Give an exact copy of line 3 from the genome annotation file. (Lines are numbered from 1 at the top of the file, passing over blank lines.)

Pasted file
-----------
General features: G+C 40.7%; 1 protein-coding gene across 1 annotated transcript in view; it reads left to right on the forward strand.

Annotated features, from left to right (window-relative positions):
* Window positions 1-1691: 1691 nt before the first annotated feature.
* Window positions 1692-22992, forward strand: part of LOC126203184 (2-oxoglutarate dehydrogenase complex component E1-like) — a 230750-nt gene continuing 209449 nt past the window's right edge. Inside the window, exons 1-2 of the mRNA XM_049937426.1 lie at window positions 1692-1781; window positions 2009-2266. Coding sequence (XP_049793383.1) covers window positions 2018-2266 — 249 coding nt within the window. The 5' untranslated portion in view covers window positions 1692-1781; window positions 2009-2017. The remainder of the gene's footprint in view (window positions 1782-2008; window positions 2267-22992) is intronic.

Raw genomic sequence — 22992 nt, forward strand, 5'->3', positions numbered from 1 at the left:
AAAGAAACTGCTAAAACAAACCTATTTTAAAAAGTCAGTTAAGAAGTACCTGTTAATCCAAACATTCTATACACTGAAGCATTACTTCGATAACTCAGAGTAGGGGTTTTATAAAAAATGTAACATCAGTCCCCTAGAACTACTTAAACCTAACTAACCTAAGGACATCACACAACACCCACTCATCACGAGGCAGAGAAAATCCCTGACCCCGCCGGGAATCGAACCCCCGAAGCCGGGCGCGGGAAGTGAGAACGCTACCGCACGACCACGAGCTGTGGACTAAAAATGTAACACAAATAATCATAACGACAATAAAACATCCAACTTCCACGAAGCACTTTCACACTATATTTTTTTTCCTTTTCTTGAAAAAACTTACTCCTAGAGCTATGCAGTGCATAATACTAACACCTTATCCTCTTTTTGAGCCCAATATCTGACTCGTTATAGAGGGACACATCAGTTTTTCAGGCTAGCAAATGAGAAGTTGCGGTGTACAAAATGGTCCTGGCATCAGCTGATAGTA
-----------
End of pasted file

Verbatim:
* Window positions 1-1691: 1691 nt before the first annotated feature.